Skip to content



Table of Contents

Theory Terminology#

  • A theorem is a statement that has been proven to be true, either on the basis of generally accepted statements such as axioms, or on the basis of previously established statements.
  • An axiom or postulate is a statement that is accepted without proof and regarded as fundamental to a subject. Historically axioms were regarded as "self-evident", but recently they have been considered assumptions that characterize the subject of study. In classical geometry, axioms are general statements, while postulates are statements about geometrical objects.[17] A definition is yet another form of statement that is also accepted without proof — since it simply gives the meaning of a word or phrase in terms of known concepts.
  • A conjecture (or sometimes hypothesis, but with a different meaning from the one discussed above) is an unproved statement that is believed to be true. To be considered a conjecture, a statement must usually be proposed publicly, at which point the name of the proponent may be attached to the conjecture, as with Goldbach's conjecture. Other famous conjectures include the Collatz conjecture and the Riemann hypothesis. On the other hand, Fermat's Last Theorem has always been known by that name, even before it was proved; it was never known as "Fermat's conjecture".
  • A proposition is a theorem of lesser importance, or considered so elementary that it may be stated with no proof. It is also the term for the statement-part of the theorem (If A then B) that precedes the proof-part, and particularly elementary theorems are often given only as a proposition, hence the name. This term connotes a statement with an especially simple or immediately obvious proof, while the term theorem is usually reserved for the most important results or those with long or difficult proofs. Some authors never use the word "proposition", while some others reserve the word "theorem" only for fundamental, central, or particularly important results.[a]
  • A lemma is a "helping theorem", a proposition with little applicability except that it forms part of the proof of a larger theorem. In some cases, as the relative importance of different theorems becomes more clear, what was once considered a lemma is now considered a theorem, though the word "lemma" remains in the name. Examples include Gauss's lemma, Zorn's lemma, and the fundamental lemma.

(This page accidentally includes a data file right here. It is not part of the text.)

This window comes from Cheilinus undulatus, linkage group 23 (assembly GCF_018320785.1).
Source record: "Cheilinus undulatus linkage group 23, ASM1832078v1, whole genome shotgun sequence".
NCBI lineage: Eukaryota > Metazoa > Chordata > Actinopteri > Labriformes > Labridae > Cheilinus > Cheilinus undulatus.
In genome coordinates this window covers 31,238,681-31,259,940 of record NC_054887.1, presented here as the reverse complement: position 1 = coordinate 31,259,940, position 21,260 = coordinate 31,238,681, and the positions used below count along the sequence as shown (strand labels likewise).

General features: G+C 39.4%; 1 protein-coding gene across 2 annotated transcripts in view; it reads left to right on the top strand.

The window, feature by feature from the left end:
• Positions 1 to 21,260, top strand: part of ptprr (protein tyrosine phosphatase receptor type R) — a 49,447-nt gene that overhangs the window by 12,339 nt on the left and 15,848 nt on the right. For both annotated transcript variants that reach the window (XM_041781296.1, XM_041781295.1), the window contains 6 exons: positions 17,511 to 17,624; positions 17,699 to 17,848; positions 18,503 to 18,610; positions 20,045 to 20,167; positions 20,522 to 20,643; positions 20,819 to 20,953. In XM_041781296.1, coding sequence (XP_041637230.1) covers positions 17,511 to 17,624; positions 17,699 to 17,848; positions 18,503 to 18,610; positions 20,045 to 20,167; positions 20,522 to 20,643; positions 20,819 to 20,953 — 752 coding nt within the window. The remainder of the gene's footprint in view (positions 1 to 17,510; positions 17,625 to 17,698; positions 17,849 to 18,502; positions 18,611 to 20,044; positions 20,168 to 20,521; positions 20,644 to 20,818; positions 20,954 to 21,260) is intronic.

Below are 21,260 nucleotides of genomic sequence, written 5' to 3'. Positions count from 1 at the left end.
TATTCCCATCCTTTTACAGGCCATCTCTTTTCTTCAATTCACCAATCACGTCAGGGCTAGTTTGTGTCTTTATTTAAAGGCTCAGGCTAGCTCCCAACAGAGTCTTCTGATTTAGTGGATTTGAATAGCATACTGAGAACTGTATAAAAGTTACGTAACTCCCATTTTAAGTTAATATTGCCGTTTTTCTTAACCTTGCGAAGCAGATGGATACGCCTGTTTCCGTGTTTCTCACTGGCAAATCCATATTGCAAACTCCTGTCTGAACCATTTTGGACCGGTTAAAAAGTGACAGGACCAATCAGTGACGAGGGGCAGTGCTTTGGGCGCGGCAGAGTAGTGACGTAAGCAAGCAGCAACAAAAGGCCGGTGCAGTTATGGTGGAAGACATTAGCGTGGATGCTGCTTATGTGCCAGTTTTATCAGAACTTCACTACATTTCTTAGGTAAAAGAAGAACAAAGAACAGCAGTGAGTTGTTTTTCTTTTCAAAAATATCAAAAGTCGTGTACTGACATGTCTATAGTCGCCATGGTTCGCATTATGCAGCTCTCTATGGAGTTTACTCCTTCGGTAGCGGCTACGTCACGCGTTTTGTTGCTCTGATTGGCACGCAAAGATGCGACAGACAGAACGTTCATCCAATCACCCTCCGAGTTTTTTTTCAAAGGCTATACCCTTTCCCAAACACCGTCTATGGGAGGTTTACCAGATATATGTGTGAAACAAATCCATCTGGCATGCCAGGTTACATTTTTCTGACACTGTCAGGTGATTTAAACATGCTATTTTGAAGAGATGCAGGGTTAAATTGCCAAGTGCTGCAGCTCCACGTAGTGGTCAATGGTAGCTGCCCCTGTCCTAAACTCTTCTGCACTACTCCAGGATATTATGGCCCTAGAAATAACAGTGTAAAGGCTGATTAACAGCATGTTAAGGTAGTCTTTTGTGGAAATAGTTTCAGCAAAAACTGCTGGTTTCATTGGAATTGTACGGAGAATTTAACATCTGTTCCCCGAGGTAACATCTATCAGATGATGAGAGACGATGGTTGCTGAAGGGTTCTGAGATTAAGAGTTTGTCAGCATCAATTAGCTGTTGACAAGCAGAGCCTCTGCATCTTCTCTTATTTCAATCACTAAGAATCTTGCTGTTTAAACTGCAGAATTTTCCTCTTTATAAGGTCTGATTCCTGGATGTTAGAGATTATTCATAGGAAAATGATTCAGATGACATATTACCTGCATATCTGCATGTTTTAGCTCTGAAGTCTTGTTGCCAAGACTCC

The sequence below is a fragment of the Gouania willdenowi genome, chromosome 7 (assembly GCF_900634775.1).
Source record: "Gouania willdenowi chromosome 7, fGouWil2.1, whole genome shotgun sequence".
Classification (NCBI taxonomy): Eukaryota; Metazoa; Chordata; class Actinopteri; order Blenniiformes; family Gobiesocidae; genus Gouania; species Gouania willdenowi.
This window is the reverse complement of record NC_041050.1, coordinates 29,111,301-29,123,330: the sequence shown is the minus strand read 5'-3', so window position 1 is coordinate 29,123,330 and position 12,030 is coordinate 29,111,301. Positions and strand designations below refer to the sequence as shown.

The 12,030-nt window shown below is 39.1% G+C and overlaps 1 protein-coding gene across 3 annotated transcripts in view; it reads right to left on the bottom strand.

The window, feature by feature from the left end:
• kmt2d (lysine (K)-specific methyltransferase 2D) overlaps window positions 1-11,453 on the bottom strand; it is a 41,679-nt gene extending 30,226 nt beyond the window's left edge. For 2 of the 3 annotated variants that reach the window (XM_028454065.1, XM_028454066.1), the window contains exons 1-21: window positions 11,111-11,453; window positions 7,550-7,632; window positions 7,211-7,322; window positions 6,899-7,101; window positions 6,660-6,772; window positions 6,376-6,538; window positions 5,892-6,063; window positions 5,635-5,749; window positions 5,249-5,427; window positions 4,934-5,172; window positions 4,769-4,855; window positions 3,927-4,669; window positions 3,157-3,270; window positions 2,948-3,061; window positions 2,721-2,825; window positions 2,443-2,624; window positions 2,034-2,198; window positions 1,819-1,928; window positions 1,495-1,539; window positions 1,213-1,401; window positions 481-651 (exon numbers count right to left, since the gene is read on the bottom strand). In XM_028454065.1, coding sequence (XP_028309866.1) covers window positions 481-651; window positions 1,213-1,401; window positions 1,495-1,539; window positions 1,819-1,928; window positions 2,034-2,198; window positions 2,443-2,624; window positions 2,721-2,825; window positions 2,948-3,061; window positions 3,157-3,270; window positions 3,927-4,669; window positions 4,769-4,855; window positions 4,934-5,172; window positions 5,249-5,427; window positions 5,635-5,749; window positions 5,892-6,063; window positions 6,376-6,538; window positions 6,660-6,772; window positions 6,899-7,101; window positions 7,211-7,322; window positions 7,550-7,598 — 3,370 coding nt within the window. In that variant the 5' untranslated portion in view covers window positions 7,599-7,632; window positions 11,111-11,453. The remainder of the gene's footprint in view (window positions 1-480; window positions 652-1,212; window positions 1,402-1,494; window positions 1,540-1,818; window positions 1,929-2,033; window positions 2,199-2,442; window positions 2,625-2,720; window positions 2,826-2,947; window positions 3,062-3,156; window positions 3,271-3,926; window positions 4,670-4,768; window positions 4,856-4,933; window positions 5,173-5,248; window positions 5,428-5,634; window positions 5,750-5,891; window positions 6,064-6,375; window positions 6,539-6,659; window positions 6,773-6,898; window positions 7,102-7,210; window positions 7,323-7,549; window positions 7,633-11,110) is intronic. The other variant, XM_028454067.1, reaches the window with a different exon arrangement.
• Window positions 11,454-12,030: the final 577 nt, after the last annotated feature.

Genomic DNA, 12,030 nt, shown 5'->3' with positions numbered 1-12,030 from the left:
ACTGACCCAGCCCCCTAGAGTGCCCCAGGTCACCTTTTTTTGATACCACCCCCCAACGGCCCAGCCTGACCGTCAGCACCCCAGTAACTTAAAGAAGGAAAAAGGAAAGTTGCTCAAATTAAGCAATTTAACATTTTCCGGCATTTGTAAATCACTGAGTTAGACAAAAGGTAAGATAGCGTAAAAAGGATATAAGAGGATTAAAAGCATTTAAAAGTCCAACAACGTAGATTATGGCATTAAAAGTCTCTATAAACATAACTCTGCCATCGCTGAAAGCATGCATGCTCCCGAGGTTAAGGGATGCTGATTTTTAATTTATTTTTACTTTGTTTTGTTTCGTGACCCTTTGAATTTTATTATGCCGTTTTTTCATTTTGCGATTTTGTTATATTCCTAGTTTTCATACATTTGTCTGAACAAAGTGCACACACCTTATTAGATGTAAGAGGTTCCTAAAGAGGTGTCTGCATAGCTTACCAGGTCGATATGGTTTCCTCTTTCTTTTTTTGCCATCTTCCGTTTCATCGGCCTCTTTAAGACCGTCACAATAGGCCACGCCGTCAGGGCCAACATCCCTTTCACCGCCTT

• A corollary is a proposition that follows with little or no required proof from another theorem or definition.[18] Also a corollary can be a theorem restated in a simpler form, for a more restricted special case. For example, the theorem that all angles in a rectangle are right angles has as corollary that all angles in a square (a special case of a rectangle) are right angles.
  • An Inference:
  • A converse of a theorem is a statement formed by interchanging what is given in a theorem and what is to be proved. For example, the isosceles triangle theorem states that if two sides of a triangle are equal then two angles are equal. In the converse, the given (that two sides are equal) and what is to be proved (that two angles are equal) are swapped, so the converse is the statement that if two angles of a triangle are equal then two sides are equal. In this example, the converse can be proved as another theorem, but this is often not the case. For example, the converse to the theorem that two right angles are equal angles is the statement that two equal angles must be right angles, and this is clearly not always the case.[19]
  • A generalization is a theorem which includes a previously proved theorem as a special case and hence as a corollary.[b]
  • An identity is an equality, contained in a theorem, between two mathematical expressions that holds regardless of the values being used for any variables or parameters appearing in the expressions (as long as they are within the range of validity).[20] Examples include Euler's formula and Vandermonde's identity.
  • A rule is a theorem, such as Bayes' rule and Cramer's rule, that establishes a useful formula.
  • A law or a principle is a theorem that applies in a wide range of circumstances. Examples include the law of large numbers, the law of cosines, Kolmogorov's zero–one law, Harnack's principle, the least-upper-bound principle, and the pigeonhole principle.[21]

Arithmetic Progrssion#


Lets take series 1, 3, 5, 9, ..... nth

here 1, 1+2, 1 + (2+2), 1 + (2+2+2), .....

i.e. a + a+d, a+2d, a+3d,......

for n series

a + a+d, a+2d, a+3d,......, a + (n-1)d


a = initial number == 1

d = difference == 2

nth or last term = l = a + (n-1)d

Sum of AP
= sum of a + a+d, a+2d, a+3d,......, a + (n-1)d
= a + a+d + a+2d + a+3d + ......+ a+(n-1)d
= a*n + d(1 + 2 + 3 +....+ n-1)


S_n = an + \frac{d(n-1)n}{2}

S_n = \frac{1}{2}n(2a+ (n-1)d)

S_n = \frac{1}{2}n(a+l)

Geometric Progression#


Lets take a series

2, 6, 18, 54, ....


2, 2 \times 3, 2 \times 3^2, 2 \times 3^3, ...

a, a \times r, 2 \times r^2, 2 \times r^3, ...


a is first term, and
r is ratio


n^{th} term = a \times r^{n-1}

Sum of the GP

S_n = a + a r + 2 r^2 + 2 r^3 + ... + a r^{n-1}
rS_n = a r + 2 r^2 + 2 r^3 + 2 r^4 + ... + a r^{n}
------------------- S_n - rS_n = a - a r^n
S_n (1 - r) = a (1 - r^n)
S_n = \frac{a (1 - r^n)}{(1 - r)}
S_{\infty} = \frac{a} {(1 - r)}